Wednesday, February 29, 2012

Kickstart the NEA Shutdown

Talking Points Memo has an interesting post about Kickstarter. If you haven't heard of Kickstarter before, here's a summary from Wikipedia:
One of a new set of fundraising platforms dubbed "crowdfunding", Kickstarter facilitates gathering monetary resources from the general public, a model which circumvents many traditional avenues of investment. People must apply to Kickstarter in order to have a project posted on the site, and Kickstarter provides guidelines on what types of projects will be accepted. Project owners choose a deadline and a target minimum of funds to raise. If the chosen target is not gathered by the deadline, no funds are collected...

Unlike many forums for fundraising or investment, Kickstarter claims no ownership over the projects and the work they produce. However, projects launched on the site are permanently archived and accessible to the public. After funding is completed, projects and uploaded media cannot be edited or removed from the site.

“Kickstarter can be used to fund projects from the creative fields of Art, Comics, Dance, Design, Fashion, Film, Food, Games, Music, Photography, Publishing, Technology, and Theater. We currently only support projects from these categories.” It seems that there could be opportunities to bring crowdfunding into other business fields as well.

I think the crowdfunding innovation is a benefit to society as a whole, and Kickstarter seems to be quite a success at it. Recently Kickstarter has had 3 projects raise over a million dollars, but the main point of the TPM post was that Kickstarter is on track to raise about $150 million this year which makes its funding total greater than the NEA.

That is fantastic on many levels!

First, that these projects get to be made enriches society. Second people chose which projects they wanted to donate to. Therefore, all these projects are just that... wanted. This is much more effecient than a panel of "experts" deciding who and what gets funded because it taps in to the Hayekian distributed knowledge. Third, it proves that the argument that important projects won't get fund without government assistance argument is wrong. Of course, some projects won't get funded. "54 percent of all projects launched on the website fail to reach their funding goals, according to Strickler, but the projects that are wanted and needed still would. Fourth, should a project that needs funding be morally objectionable to someone, they don't have to fund it. Every year people argue about some of the things the NEA funds because something or another upset their delicate sensibilities. In a voluntary system people can't complain about being forced to fund something they don't like.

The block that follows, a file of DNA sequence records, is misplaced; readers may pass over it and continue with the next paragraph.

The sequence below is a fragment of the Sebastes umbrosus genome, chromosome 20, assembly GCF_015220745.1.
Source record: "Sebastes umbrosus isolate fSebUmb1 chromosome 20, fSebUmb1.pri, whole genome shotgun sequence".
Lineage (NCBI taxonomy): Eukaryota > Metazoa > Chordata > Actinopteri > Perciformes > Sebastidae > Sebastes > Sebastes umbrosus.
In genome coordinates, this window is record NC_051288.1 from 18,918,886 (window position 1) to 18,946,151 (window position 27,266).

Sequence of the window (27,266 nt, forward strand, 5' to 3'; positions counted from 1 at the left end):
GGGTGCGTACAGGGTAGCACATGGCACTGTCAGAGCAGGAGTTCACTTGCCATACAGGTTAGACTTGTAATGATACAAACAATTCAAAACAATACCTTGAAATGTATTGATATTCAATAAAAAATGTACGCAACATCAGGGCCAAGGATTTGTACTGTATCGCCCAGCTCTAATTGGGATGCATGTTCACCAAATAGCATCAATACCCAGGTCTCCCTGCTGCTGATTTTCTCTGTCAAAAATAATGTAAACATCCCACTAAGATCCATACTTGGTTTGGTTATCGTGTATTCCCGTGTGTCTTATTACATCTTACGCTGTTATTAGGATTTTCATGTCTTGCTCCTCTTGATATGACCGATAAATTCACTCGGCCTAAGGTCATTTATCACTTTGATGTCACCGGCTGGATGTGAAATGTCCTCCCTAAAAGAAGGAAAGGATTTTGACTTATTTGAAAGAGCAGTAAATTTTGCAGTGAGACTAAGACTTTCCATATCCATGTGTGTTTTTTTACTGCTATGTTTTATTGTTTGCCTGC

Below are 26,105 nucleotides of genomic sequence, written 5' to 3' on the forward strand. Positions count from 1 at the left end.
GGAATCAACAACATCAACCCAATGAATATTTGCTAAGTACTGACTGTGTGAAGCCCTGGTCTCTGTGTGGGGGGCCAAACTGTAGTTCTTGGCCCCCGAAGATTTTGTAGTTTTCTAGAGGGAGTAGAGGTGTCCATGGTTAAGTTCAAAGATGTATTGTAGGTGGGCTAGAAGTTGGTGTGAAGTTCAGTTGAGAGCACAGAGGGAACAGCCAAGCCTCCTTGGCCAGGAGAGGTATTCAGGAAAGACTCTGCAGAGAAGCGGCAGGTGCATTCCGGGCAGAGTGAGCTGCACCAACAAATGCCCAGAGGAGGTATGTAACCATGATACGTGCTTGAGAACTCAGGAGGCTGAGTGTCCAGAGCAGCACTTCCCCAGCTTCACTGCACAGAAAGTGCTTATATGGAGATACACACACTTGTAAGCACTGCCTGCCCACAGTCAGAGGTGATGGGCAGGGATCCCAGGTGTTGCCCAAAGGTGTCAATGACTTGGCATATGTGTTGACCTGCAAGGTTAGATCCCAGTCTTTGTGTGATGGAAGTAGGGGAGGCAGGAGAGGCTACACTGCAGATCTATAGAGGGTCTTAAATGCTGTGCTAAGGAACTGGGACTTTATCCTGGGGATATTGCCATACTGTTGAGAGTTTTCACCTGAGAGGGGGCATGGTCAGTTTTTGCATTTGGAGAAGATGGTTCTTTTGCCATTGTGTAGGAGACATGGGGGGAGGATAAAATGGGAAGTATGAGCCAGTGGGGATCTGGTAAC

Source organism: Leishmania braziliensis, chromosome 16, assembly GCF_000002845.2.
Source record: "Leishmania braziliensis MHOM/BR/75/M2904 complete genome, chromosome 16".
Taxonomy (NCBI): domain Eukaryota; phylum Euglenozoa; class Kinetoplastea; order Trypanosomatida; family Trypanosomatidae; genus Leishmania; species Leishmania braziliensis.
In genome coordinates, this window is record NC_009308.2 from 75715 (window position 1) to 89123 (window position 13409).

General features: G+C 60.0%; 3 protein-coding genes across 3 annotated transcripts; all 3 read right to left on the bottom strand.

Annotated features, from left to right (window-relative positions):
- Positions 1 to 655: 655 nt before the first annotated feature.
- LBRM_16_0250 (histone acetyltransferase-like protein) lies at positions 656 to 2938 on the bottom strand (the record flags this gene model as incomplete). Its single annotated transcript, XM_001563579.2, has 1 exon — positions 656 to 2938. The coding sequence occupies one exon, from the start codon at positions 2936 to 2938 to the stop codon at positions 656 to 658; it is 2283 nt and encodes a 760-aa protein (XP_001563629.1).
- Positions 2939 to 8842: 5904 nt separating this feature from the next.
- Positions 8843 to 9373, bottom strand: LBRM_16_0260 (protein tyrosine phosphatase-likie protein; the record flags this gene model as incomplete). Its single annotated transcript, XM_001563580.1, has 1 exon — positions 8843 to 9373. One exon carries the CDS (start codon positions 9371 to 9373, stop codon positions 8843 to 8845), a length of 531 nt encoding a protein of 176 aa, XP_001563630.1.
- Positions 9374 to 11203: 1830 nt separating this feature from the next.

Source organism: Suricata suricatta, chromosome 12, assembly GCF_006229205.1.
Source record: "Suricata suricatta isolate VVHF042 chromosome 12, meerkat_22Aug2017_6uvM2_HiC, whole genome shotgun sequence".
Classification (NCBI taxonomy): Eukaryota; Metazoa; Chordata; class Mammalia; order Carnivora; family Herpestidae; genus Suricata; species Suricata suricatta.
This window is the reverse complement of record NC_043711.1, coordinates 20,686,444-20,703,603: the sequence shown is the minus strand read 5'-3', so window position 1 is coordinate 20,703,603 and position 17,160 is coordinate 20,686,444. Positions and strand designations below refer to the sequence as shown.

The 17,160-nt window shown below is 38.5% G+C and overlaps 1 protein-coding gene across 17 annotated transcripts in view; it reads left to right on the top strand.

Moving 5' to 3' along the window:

For all of these reasons I was surprised to this article on TPM which usually leans to the left politcally. Then I saw this disappointing quote from the founder of Kickstarter about raising more money than the NEA: “But maybe it shouldn’t be that way,” Strickler said, “Maybe there’s a reason for the state to strongly support the arts.”

He might as well have said: "Maybe Kickstarter shouldn't be so successful. Maybe people should get the projects they want. Maybe people should be forced to fund things they don't like." Actually, I can think of two reasons "for the state to strongly support the arts". One is to create propaganda, and the other is to promote a particular agenda favorable to the state. Personally, I don't like either one.

Apolitical Episode 2


Actually, the charges against Megaupload claim that the removal of the search function was evidence of a conspiracy. So the DOJ is actually making this argument, but it seems that Chris Dodd CEO and chief lobbyist for the MPAA has become the DOJ's unofficial spokesperson on piracy related matters.

Tuesday, February 28, 2012

My First Apolitical Comic